Shall We Dance? brought a renewed interest in ballroom dancing on the weekends and I would argue opened the door for some of the reality television we regularly watch in that same vein. Australia, though panned by critics, was the second highest grossing film of all time in the country it is named after and expanded his ability to tell multiple stories in a single film. The works feel fresh and immediate even if they are garish because Luhrmann knows the way art works: It is never about the image itself. It is about leaving hints and empowering the viewer to make their own projections. In the same way, Gatsby is subtle but never overplays his hand. At all times, he is himself and honest while also letting you draw your own conclusions.

Luhrmann’s films are based on relatively simple material. They are the same stories we see played out in front of us every day and are perhaps too familiar with. Naturally, with The Great Gatsby, he could be overhanded and focus the story on what we see all around us. Affluent heirs, financial moguls, and a bevy of celebrities party the nights away while an exploited middle class simmers toward a violent boil. A financial crisis is always around the next corner as secondary characters cash in their bonds and check the daily reports with beaded brows. A general malaise loom over everything, protected by the security of fashion and friends picking up the dinner tab on borrowed dimes. Yes, the story is about all of these things. Yet under the neon eyes of superficiality there is a desperate cry for something clear and timeless to make something meaningful. To live into our dreams instead of allowing their realization to asphyxiate us – much as they do with Gatsby. This desire to break through the quotidian is not uniquely Gatsby’s. All of the characters, even minor ones, are stroked with the same brush. In one telling scene, Gatsby’s love interest Daisy cries over a shirt.

“They’re such beautiful shirts,” she sobbed, her voice muffled in the dark folds. “It makes me sad because I’ve never seen such – such beautiful shirts before.”

That dash tells more you more about the inner turmoil of Daisy than you would suspect. It speaks volumes about the disappointments in life and the child that could have been as much as about her newly renewed affections. It also speaks to us and for us, the audience, about second chances and to what lengths we might go in pursuit of a long-held desire. In some sense, we find ourselves, our lives, being projected into the story and if the trailer for this film is any indication, what Luhrmann has done collects the mania of a quarterlife crisis accurately for the first time on film and coated the experience in a cornucopia of neon so that we might feel safe enough to find ourselves. It is much like Woody Allen once said of his own work, “I lead the audience to believe something, but the movie is really going to be about something else.” The misdirection allows us, as the audience, to feel comfortable digesting Luhrmann’s work even as it unsettles something inside of us. When Gatsby reaches toward a green light at midnight, we are haunted by the hope it evokes inside of us. When the beloved Daisy cries about a shirt, we somehow share that moment of mixed confusion and hope with her. And when Nick bungles at flirting, well, we’ve been in that moment also. It’s entirely safe to relive those times because, hey, it’s just a film, right? The soundtrack proves it.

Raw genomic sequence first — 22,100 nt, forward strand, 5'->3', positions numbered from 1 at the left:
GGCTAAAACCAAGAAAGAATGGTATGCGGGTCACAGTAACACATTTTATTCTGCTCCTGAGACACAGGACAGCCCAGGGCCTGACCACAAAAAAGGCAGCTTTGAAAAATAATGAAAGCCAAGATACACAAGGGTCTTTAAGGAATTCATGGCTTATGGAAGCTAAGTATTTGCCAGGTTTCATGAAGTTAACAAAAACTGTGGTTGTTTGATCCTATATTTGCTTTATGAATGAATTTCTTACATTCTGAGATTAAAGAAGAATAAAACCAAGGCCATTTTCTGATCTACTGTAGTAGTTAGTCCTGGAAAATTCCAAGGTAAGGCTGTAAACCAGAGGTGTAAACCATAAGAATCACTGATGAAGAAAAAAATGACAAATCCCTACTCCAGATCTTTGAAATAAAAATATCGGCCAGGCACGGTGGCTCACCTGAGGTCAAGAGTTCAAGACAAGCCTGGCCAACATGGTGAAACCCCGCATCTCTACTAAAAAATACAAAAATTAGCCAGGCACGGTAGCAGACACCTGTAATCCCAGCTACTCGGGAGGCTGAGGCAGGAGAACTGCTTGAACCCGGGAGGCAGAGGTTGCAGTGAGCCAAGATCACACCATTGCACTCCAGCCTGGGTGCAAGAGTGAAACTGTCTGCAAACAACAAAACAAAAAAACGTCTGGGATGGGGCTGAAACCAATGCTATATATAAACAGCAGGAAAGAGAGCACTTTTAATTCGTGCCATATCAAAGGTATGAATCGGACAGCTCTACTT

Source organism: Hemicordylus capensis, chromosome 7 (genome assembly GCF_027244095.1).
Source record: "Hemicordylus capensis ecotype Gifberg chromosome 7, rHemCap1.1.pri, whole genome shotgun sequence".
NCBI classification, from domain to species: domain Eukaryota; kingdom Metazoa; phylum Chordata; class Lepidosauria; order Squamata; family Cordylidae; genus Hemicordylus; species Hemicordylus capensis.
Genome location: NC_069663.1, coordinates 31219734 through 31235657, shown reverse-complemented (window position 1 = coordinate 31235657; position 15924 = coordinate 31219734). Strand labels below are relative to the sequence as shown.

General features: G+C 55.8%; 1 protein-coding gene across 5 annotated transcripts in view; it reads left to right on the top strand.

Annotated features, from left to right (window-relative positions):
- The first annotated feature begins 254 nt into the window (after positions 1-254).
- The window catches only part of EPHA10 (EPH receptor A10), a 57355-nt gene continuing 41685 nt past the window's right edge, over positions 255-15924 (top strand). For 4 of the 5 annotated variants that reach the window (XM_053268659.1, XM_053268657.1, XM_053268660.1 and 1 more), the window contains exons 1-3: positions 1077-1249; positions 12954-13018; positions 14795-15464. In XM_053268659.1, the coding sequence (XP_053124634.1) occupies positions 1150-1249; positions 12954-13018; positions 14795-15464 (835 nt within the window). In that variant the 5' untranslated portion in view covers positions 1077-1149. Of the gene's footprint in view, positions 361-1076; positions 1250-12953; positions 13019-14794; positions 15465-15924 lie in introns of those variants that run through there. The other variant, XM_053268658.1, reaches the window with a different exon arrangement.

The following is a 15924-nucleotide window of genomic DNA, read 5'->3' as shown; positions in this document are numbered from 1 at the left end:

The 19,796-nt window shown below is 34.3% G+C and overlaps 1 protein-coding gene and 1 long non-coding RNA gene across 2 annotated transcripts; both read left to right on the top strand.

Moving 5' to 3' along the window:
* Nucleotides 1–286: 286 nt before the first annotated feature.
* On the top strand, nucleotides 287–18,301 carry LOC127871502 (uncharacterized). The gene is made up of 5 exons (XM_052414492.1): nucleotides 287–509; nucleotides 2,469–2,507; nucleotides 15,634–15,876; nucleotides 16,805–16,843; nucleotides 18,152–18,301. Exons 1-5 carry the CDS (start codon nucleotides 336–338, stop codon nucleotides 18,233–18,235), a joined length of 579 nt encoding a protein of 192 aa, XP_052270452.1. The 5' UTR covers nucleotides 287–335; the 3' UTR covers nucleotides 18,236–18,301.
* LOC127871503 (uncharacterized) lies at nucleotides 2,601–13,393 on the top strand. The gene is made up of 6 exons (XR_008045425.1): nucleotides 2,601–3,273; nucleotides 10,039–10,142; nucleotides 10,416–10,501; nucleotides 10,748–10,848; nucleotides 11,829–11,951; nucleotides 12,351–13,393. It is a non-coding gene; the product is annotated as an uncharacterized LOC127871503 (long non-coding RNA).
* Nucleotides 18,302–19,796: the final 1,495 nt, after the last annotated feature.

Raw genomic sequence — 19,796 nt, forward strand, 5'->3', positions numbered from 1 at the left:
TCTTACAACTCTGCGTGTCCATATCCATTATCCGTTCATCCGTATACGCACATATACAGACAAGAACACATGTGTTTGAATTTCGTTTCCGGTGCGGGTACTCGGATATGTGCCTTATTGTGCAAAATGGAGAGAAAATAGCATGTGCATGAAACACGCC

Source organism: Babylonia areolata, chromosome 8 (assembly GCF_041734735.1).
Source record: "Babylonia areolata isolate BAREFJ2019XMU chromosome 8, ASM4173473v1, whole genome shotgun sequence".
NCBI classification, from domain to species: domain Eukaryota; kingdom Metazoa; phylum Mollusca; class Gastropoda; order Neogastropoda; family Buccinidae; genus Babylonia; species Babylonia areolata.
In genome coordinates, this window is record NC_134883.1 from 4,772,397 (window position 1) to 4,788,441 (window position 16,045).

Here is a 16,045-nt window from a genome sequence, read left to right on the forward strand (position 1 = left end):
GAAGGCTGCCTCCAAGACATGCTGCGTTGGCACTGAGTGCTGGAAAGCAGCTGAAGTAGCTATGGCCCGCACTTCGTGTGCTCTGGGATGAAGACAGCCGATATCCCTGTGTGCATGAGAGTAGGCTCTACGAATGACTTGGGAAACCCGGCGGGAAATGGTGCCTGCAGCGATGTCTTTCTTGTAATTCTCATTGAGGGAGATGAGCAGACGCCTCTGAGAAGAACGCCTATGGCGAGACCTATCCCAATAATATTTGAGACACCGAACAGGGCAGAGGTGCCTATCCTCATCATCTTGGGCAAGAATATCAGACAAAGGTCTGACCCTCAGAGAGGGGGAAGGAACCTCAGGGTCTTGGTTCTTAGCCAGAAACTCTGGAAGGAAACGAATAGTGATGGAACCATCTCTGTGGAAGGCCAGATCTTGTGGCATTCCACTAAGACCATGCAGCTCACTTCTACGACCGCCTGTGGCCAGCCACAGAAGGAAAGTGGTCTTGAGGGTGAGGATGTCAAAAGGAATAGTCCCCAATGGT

What the story gets at, and which Luhrmann will perfectly frame, is how to determine what kind of person we are at the first of summer, and who we are becoming by the end of it. Given the right props and conditions, are we prone to use our wealth to achieve a desire by whatever means necessary? Or are we more likely to use brute force to keep the little bit that we already own just to make sure no one else enjoys it? For some, love is indeed blindness and we don’t want to see the answer to these questions. But in the event that you do, Luhrmann is guaranteed to give you whatever you want if you “just ask for it, old sport!”